RIO DE JANEIRO — The nerves were there. Unmistakable. Unavoidable. Standing in the darkened tunnel before entering Rio Olympic Arena on Sunday night, the U.S. women’s gymnastics team felt the pressure that comes not from outside expectations but those held within.

Then the lights came on.

And just like that, the young women in the glittery red-and-blue leotards who national team coordinator Martha Karolyi has molded into a global force relaxed.

And dominated.

On bars. On beam. On vault and floor, too. Their not-a-typo score of 185.238 was nearly 10 points better than second-place China, a preposterous gap in a sport where the difference between first and second is measured in fractions.

“It’s never 100 percent perfect but I think we showed that our gymnastics is of the highest level,” Karolyi said.

No opponent is close to reaching. If the U.S. had swapped out its highest score on each event with its lowest, it would still be up by six points.

Three-time world champion Simone Biles led the way. Her score of 62.366 was well clear of teammate Aly Raisman. So much for the butterflies in her stomach.

“I do a very good job at hiding it,” Biles said. “The team, we just calm it down.”

Consider it a luxury of being so far beyond the rest of the planet. All five women earned a spot in either the all-around or event finals, or in the case of Biles and Raisman, both.

Raisman, a three-time Olympic medalist four years ago, grabbed the second spot in the individual all-around for the Americans by edging reigning Olympic champion Gabby Douglas, thanks in part to what Raisman called “the best bar routine of my life.”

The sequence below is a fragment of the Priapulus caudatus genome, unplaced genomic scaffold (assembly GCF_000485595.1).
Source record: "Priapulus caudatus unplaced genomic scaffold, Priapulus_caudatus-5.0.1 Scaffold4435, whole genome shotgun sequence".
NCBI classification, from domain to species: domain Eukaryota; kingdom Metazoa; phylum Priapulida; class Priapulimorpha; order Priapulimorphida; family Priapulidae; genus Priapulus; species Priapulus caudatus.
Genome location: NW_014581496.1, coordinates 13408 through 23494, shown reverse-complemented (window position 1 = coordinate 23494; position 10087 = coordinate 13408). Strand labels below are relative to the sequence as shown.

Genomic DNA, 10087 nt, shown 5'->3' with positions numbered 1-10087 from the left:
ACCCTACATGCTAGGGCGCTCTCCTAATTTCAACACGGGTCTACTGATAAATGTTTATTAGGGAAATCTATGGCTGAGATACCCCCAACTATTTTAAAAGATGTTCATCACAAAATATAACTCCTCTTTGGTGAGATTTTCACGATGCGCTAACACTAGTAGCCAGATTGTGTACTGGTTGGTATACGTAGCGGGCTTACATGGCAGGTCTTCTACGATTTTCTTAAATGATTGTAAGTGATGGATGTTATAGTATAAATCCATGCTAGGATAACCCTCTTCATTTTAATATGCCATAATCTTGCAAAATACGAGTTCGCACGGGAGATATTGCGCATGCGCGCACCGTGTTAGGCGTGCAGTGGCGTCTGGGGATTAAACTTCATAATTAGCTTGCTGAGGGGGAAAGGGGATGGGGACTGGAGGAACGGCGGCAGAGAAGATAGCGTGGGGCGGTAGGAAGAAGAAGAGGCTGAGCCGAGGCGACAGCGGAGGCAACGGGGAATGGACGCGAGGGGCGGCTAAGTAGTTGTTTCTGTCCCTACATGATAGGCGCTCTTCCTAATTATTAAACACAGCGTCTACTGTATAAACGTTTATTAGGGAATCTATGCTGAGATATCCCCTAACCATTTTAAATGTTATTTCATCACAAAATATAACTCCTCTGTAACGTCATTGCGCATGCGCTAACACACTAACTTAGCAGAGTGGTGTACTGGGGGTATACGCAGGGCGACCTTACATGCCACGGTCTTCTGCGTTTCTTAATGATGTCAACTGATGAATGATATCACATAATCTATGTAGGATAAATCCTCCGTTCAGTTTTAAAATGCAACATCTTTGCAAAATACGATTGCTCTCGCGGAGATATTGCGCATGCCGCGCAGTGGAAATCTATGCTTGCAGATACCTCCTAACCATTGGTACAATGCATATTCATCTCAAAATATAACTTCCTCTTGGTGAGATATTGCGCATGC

Rules limit each country to two gymnasts per event in the all-around and event finals, meaning even though Douglas was third overall, she’ll miss out on a chance to defend the crown she won in London. Not that she was moping. When Raisman drilled her dismount on beam, Douglas rose from her chair and gave her a hug.

A controversial selection to the five-woman team after a so-so performance at the Olympic trials, Douglas validated Karolyi’s choice with steady performances all over, including a bars set that earned her a spot in the individual finals.

“She said ‘I believe in you, and you can go out and do it,”‘ Douglas said. “At the end of the day that means so much … because she’s very precise. It feels good.”

The top eight teams in qualifying moved on to Tuesday’s team final, where the U.S. is expected to repeat the gold it won easily in London and give it to Karolyi as a retirement present. Karolyi is stepping away after the games.”